1981: Plastic money

In August, the Visa franchise is purchased by Desjardins Group. In October of the same year, an ATM implementation pilot project is carried out in the Trois-Rivières region.

One of the first ATMs (FCDQ)

After much debate about credit cards during the previous decade, Desjardins Group decided to offer the payment method to meet the demands and needs of members. As for ATMs, they improved accessibility to the caisses and rapidly become popular. The idea of using machines to collect savings is older than it seems–it had been tested in Italy in the late 19th century, and had attracted the interest of Alphonse Desjardins.

1986: An office in Toronto

On May 15, 1986, the Toronto office of Caisse centrale Desjardins opens with great fanfare.

Ad published in The Globe and Mail on May 20, 1986

A major press conference was held, attended by many members of the English-language media. The next day, the Toronto Star, the largest circulation daily in Canada, printed the following: "The opening of a Toronto office is seen by the Caisse centrale as the first step in its goal penetrating the Canadian business market and diversifying its deposit and loan portfolio". 6 years later, Desjardins Group crossed the border into the U.S., with Desjardins Federal Savings Bank, now Desjardins Bank, in Hallandale, Florida, to serve members who winter in the Sunshine State.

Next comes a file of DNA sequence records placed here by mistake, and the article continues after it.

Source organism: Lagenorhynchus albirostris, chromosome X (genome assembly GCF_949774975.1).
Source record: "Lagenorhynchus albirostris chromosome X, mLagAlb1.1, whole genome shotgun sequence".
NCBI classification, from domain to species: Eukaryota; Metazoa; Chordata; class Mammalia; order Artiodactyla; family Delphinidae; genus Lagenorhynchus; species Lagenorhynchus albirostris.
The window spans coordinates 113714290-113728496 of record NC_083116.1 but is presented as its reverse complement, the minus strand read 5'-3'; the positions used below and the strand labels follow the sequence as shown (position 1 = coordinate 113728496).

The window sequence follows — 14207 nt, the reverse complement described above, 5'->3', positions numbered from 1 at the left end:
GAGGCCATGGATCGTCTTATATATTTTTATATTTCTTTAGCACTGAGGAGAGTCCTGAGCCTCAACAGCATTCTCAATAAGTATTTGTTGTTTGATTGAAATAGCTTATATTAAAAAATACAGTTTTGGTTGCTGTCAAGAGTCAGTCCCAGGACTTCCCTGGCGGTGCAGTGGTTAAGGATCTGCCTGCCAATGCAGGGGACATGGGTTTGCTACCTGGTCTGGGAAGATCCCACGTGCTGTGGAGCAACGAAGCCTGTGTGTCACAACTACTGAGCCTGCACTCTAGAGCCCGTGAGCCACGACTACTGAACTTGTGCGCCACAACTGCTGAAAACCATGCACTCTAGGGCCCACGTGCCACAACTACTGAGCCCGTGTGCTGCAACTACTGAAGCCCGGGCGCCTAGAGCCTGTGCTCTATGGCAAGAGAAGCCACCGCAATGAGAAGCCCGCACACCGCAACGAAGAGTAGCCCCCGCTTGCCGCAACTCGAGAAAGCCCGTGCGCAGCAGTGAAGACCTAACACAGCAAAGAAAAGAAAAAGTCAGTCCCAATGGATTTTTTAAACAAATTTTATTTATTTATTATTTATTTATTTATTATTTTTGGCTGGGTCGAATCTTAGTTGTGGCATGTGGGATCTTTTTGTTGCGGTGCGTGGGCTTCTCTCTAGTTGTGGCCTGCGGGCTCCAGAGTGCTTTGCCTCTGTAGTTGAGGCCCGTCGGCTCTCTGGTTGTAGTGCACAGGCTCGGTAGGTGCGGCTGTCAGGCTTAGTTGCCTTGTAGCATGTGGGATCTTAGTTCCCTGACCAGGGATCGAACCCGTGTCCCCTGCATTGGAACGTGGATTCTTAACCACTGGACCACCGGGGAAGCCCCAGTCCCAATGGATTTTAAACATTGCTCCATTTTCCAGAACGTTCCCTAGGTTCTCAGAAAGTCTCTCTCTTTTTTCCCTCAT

1988: Entry into the securities market

Desjardins Group makes its entry into the securities market with the acquisition of discount brokerage firm Disnat and the creation of Corporation Desjardins des valeurs mobilières (CDVM).

Desjardins, Deragon, Langlois offices in 1991 (Pierre Brault, FCDQ)

One year later, CDVM became the majority shareholder of full-service broker Deragon, Langlois, which was renamed Desjardins, Deragon, Langlois. It completed the purchase of Disnat in 1990, and Desjardins, Deragon, Langlois in 1991. The Corporation thus became a full service brokerage firm with a discount brokerage arm, Disnat, with the new name Desjardins Securities.

1996: Launch of Desjardins.com

The Desjardins Group website is launched in September 1996.

Transactions go online (FCDQ)

Originally a strictly informational site, it was followed, on December 17, 1996, with AccèsD Internet, the first financial transactional site in Quebec. The site went from 4,280 registered members in 1997, to millions of visitors per month in 2006. Constantly adapting to members' needs, Desjardins Group's online service offers expanded again in 2010 with the development of mobile services for members with smartphones and tablets.

1997: Pooling resources

Caisses on Montreal's south shore successfully experiment with pooling their financial resources to better meet the needs of entrepreneurs. The Desjardins business centre is created.